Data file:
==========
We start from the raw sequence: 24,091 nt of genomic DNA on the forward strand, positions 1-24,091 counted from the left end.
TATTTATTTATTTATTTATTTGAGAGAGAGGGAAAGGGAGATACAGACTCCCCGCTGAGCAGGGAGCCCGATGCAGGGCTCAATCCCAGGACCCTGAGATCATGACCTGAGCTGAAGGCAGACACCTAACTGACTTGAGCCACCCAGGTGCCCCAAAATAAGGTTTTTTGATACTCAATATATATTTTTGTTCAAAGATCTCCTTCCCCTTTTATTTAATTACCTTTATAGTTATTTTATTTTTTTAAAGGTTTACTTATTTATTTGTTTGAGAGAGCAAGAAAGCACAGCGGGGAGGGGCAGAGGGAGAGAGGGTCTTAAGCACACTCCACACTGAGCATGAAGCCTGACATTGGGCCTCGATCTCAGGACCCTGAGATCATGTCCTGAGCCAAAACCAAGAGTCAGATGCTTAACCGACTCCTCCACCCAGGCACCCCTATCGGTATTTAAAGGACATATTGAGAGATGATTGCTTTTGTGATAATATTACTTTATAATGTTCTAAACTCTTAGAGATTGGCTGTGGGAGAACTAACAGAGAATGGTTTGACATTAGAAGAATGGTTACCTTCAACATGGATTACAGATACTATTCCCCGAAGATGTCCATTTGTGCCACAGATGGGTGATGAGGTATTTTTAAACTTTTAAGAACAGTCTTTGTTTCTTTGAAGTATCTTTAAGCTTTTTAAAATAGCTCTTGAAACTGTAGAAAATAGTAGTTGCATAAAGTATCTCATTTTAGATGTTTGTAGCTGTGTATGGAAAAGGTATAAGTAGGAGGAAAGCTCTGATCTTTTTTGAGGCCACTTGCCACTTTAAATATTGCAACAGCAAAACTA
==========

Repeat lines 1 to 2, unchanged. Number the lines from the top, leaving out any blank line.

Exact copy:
We start from the raw sequence: 24,091 nt of genomic DNA on the forward strand, positions 1-24,091 counted from the left end.
TATTTATTTATTTATTTATTTGAGAGAGAGGGAAAGGGAGATACAGACTCCCCGCTGAGCAGGGAGCCCGATGCAGGGCTCAATCCCAGGACCCTGAGATCATGACCTGAGCTGAAGGCAGACACCTAACTGACTTGAGCCACCCAGGTGCCCCAAAATAAGGTTTTTTGATACTCAATATATATTTTTGTTCAAAGATCTCCTTCCCCTTTTATTTAATTACCTTTATAGTTATTTTATTTTTTTAAAGGTTTACTTATTTATTTGTTTGAGAGAGCAAGAAAGCACAGCGGGGAGGGGCAGAGGGAGAGAGGGTCTTAAGCACACTCCACACTGAGCATGAAGCCTGACATTGGGCCTCGATCTCAGGACCCTGAGATCATGTCCTGAGCCAAAACCAAGAGTCAGATGCTTAACCGACTCCTCCACCCAGGCACCCCTATCGGTATTTAAAGGACATATTGAGAGATGATTGCTTTTGTGATAATATTACTTTATAATGTTCTAAACTCTTAGAGATTGGCTGTGGGAGAACTAACAGAGAATGGTTTGACATTAGAAGAATGGTTACCTTCAACATGGATTACAGATACTATTCCCCGAAGATGTCCATTTGTGCCACAGATGGGTGATGAGGTATTTTTAAACTTTTAAGAACAGTCTTTGTTTCTTTGAAGTATCTTTAAGCTTTTTAAAATAGCTCTTGAAACTGTAGAAAATAGTAGTTGCATAAAGTATCTCATTTTAGATGTTTGTAGCTGTGTATGGAAAAGGTATAAGTAGGAGGAAAGCTCTGATCTTTTTTGAGGCCACTTGCCACTTTAAATATTGCAACAGCAAAACTA